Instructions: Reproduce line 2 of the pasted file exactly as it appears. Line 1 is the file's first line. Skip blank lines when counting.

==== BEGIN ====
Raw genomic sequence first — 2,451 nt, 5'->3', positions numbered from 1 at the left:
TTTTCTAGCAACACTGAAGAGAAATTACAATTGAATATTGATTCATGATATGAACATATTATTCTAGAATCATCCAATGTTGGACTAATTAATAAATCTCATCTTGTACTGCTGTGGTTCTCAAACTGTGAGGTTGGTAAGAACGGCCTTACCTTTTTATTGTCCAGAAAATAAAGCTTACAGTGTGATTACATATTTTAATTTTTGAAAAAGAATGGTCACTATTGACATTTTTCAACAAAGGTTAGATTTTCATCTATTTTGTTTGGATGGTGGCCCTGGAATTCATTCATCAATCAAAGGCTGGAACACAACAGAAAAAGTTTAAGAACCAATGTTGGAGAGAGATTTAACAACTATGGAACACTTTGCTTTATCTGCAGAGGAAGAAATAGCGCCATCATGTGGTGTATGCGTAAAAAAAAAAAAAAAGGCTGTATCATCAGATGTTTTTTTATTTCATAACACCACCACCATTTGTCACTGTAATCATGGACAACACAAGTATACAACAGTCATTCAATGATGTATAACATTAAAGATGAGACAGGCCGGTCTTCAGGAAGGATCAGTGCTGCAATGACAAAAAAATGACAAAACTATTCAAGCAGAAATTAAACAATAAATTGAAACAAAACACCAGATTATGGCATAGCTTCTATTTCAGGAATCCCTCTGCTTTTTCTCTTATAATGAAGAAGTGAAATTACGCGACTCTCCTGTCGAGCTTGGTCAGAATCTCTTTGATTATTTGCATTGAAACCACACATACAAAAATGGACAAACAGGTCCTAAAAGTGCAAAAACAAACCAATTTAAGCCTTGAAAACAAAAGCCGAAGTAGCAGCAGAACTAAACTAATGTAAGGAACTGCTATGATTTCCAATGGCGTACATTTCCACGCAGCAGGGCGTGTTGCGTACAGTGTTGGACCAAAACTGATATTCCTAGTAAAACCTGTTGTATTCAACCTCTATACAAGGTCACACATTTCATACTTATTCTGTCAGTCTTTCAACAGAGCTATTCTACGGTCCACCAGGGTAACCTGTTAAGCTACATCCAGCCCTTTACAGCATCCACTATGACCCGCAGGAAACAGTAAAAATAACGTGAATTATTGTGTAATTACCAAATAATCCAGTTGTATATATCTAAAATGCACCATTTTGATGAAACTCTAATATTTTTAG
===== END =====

TTTTCTAGCAACACTGAAGAGAAATTACAATTGAATATTGATTCATGATATGAACATATTATTCTAGAATCATCCAATGTTGGACTAATTAATAAATCTCATCTTGTACTGCTGTGGTTCTCAAACTGTGAGGTTGGTAAGAACGGCCTTACCTTTTTATTGTCCAGAAAATAAAGCTTACAGTGTGATTACATATTTTAATTTTTGAAAAAGAATGGTCACTATTGACATTTTTCAACAAAGGTTAGATTTTCATCTATTTTGTTTGGATGGTGGCCCTGGAATTCATTCATCAATCAAAGGCTGGAACACAACAGAAAAAGTTTAAGAACCAATGTTGGAGAGAGATTTAACAACTATGGAACACTTTGCTTTATCTGCAGAGGAAGAAATAGCGCCATCATGTGGTGTATGCGTAAAAAAAAAAAAAAAGGCTGTATCATCAGATGTTTTTTTATTTCATAACACCACCACCATTTGTCACTGTAATCATGGACAACACAAGTATACAACAGTCATTCAATGATGTATAACATTAAAGATGAGACAGGCCGGTCTTCAGGAAGGATCAGTGCTGCAATGACAAAAAAATGACAAAACTATTCAAGCAGAAATTAAACAATAAATTGAAACAAAACACCAGATTATGGCATAGCTTCTATTTCAGGAATCCCTCTGCTTTTTCTCTTATAATGAAGAAGTGAAATTACGCGACTCTCCTGTCGAGCTTGGTCAGAATCTCTTTGATTATTTGCATTGAAACCACACATACAAAAATGGACAAACAGGTCCTAAAAGTGCAAAAACAAACCAATTTAAGCCTTGAAAACAAAAGCCGAAGTAGCAGCAGAACTAAACTAATGTAAGGAACTGCTATGATTTCCAATGGCGTACATTTCCACGCAGCAGGGCGTGTTGCGTACAGTGTTGGACCAAAACTGATATTCCTAGTAAAACCTGTTGTATTCAACCTCTATACAAGGTCACACATTTCATACTTATTCTGTCAGTCTTTCAACAGAGCTATTCTACGGTCCACCAGGGTAACCTGTTAAGCTACATCCAGCCCTTTACAGCATCCACTATGACCCGCAGGAAACAGTAAAAATAACGTGAATTATTGTGTAATTACCAAATAATCCAGTTGTATATATCTAAAATGCACCATTTTGATGAAACTCTAATATTTTTAG